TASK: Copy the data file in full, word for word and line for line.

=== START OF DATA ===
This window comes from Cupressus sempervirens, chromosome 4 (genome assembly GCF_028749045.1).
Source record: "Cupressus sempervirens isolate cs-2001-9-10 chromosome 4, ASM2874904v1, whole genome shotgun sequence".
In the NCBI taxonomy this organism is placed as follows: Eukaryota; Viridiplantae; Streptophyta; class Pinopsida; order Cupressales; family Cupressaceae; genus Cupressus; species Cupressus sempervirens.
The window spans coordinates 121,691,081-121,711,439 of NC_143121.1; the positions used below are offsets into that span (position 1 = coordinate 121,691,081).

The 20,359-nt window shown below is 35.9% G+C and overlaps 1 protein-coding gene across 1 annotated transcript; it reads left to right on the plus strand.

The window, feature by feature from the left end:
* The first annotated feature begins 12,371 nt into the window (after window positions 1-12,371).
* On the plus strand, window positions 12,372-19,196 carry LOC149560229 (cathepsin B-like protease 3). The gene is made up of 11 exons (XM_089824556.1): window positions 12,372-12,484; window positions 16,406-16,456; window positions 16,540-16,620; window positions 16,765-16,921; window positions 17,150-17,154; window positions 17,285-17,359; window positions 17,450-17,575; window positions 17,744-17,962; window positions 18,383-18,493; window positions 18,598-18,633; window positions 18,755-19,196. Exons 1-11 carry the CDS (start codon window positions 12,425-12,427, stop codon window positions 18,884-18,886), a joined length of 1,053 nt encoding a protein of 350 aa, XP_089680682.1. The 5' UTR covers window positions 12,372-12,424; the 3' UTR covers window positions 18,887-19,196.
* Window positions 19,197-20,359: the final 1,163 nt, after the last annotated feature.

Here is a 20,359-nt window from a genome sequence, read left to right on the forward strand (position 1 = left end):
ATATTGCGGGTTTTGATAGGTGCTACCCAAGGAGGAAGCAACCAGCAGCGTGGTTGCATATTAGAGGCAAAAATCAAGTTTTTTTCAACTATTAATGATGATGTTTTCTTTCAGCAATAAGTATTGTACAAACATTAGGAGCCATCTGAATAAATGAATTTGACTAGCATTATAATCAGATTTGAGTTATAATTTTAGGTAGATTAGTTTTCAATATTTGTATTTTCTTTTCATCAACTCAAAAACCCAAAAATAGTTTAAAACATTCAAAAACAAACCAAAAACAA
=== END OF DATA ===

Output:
This window comes from Cupressus sempervirens, chromosome 4 (genome assembly GCF_028749045.1).
Source record: "Cupressus sempervirens isolate cs-2001-9-10 chromosome 4, ASM2874904v1, whole genome shotgun sequence".
In the NCBI taxonomy this organism is placed as follows: Eukaryota; Viridiplantae; Streptophyta; class Pinopsida; order Cupressales; family Cupressaceae; genus Cupressus; species Cupressus sempervirens.
The window spans coordinates 121,691,081-121,711,439 of NC_143121.1; the positions used below are offsets into that span (position 1 = coordinate 121,691,081).

The 20,359-nt window shown below is 35.9% G+C and overlaps 1 protein-coding gene across 1 annotated transcript; it reads left to right on the plus strand.

The window, feature by feature from the left end:
* The first annotated feature begins 12,371 nt into the window (after window positions 1-12,371).
* On the plus strand, window positions 12,372-19,196 carry LOC149560229 (cathepsin B-like protease 3). The gene is made up of 11 exons (XM_089824556.1): window positions 12,372-12,484; window positions 16,406-16,456; window positions 16,540-16,620; window positions 16,765-16,921; window positions 17,150-17,154; window positions 17,285-17,359; window positions 17,450-17,575; window positions 17,744-17,962; window positions 18,383-18,493; window positions 18,598-18,633; window positions 18,755-19,196. Exons 1-11 carry the CDS (start codon window positions 12,425-12,427, stop codon window positions 18,884-18,886), a joined length of 1,053 nt encoding a protein of 350 aa, XP_089680682.1. The 5' UTR covers window positions 12,372-12,424; the 3' UTR covers window positions 18,887-19,196.
* Window positions 19,197-20,359: the final 1,163 nt, after the last annotated feature.

Here is a 20,359-nt window from a genome sequence, read left to right on the forward strand (position 1 = left end):
ATATTGCGGGTTTTGATAGGTGCTACCCAAGGAGGAAGCAACCAGCAGCGTGGTTGCATATTAGAGGCAAAAATCAAGTTTTTTTCAACTATTAATGATGATGTTTTCTTTCAGCAATAAGTATTGTACAAACATTAGGAGCCATCTGAATAAATGAATTTGACTAGCATTATAATCAGATTTGAGTTATAATTTTAGGTAGATTAGTTTTCAATATTTGTATTTTCTTTTCATCAACTCAAAAACCCAAAAATAGTTTAAAACATTCAAAAACAAACCAAAAACAA